~ The Big Bang and a Big God ~
Years ago when I first taught science, a parent asked me, "How can you be a science teacher and a Christian?" Well, for starters, science and spirituality or theology are not in opposition unless one makes science his religion. There are many scientists who are devout followers of Christ and many who came to embrace biblical truth through their study of science.
The Bible actually has a friend in science. Just one branch alone, archeology, has verified the historical accuracy of over 30,000 biblical references. One notable example stood unverified for 3000 years, that of the Hittite Empire which was recorded only in the Bible ( 2 Kings 7 and other places). It was only during the 20th century that discovered Egyptian monuments and Assyrian texts pointed to the past existence of the Hittite people, and subsequent expeditions verified the capital of the empire with over a 1,000 year prominence had been located east of Cenhara, Turkey.
Of course there are notable standouts in science that oppose biblical teaching, the foremost of which is the theory of evolution. But again, this theory gives many scientists, Christian or not, problems to resolve, although it is taught as the prevailing secular explanation of the existence of life because it is the only one society has to offer. Christians who wish to participate in the refuting of evolution, to be credible and taken seriously, must understand the theory first. To argue that we could not have evolved from "monkeys" does not help the cause of the faith since evolution does not teach this. Instead, evolution postulates a "common primate ancestor" and that would be one area to address in refuting the theory.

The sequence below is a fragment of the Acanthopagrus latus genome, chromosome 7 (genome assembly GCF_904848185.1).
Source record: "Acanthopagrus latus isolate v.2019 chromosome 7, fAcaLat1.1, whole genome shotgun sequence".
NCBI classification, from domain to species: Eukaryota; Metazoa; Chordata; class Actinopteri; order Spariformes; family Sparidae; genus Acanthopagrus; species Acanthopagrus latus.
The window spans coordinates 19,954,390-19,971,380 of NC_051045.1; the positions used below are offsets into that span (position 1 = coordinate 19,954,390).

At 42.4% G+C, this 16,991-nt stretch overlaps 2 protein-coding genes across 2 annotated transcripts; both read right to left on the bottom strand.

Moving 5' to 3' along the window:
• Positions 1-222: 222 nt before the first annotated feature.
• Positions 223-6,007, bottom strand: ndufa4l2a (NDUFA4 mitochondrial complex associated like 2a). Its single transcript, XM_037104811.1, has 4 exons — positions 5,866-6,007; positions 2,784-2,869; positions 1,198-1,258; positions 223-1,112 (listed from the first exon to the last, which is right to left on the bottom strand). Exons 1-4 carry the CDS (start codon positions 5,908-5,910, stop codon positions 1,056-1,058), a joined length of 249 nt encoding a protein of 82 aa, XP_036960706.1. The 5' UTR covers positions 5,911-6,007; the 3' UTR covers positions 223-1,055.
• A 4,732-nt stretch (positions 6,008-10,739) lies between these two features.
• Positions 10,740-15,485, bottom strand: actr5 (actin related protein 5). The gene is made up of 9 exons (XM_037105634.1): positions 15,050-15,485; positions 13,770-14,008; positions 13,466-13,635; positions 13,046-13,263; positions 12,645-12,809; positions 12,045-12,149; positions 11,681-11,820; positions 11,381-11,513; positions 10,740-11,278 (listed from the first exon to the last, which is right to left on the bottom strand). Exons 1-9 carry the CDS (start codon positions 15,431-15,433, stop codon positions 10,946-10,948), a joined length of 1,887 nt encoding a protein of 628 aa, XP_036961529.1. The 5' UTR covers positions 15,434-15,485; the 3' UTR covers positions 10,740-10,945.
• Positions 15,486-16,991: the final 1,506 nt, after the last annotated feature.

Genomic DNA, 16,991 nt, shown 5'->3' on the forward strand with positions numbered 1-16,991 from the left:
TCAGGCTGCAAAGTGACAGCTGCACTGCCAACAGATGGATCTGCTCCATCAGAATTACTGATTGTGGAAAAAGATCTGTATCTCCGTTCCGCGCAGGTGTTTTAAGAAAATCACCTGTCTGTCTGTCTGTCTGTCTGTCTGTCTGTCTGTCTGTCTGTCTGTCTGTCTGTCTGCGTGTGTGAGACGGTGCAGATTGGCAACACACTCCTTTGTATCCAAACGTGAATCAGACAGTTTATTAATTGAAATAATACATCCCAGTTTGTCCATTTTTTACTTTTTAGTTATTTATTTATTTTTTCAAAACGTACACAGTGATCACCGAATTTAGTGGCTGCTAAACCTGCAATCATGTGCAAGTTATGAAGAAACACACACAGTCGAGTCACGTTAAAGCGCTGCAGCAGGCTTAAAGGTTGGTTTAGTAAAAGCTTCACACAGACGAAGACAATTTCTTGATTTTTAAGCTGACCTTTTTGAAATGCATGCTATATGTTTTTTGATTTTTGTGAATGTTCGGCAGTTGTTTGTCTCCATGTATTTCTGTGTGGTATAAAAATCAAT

The other major biblical-science contention involves the existence of matter, energy and the universe itself. I once heard a Christian radio commentator say, "I'll believe in the big bang theory if they believe in the Big God whose word brought it into being." The same person remarked, "In order to have a concentrated cosmic egg that started everything, you need a cosmic chicken." Indeed, many keep asserting that matter and energy could not have come out of nothing, therefore a timeless, almighty, infinite Creator must exist. However, and again, we best should know what science has discovered. In this case also, science is a friend of the faith.
Let's consider an astounding discovery in physics. In this scientific discipline, a "vacuum" is considered to be absolutely empty space. Imagine a container that could withstand any amount of outside force and pump everything out of it. Imagine a place of absolute nothingness. Not one atom, not one photon, not one "elementary particle," and no way for any to get in. Pure "pre-creation nothingness," as it were. Now for the astounding observation of quantum physicists: elementary particles suddenly emerge, interacting and annihilating each other, and appearing again!
The Newtonian term of "vacuum," which we still use to describe parts of outer space, needs a new word. Many have been suggested. Dr. Brian Swimme (California Institute of Integral Studies) writes, "I use 'all - nourishing abyss' as a way of pointing to this mystery at the base of being." (The Hidden Heart of the Cosmos, Orbis Books, NY, 1996) Science does agree with Christians that the "cosmic egg" of the Big Bang theory needs a "base of being" or, to capitalize one letter, "a base of Being." Science doesn't claim to understand this any more than we understand the timeless, non-beginning of a God-Creator that always was and always will be. But the base of Being is known, as a mystery that exists, by all of us, students of science and theology.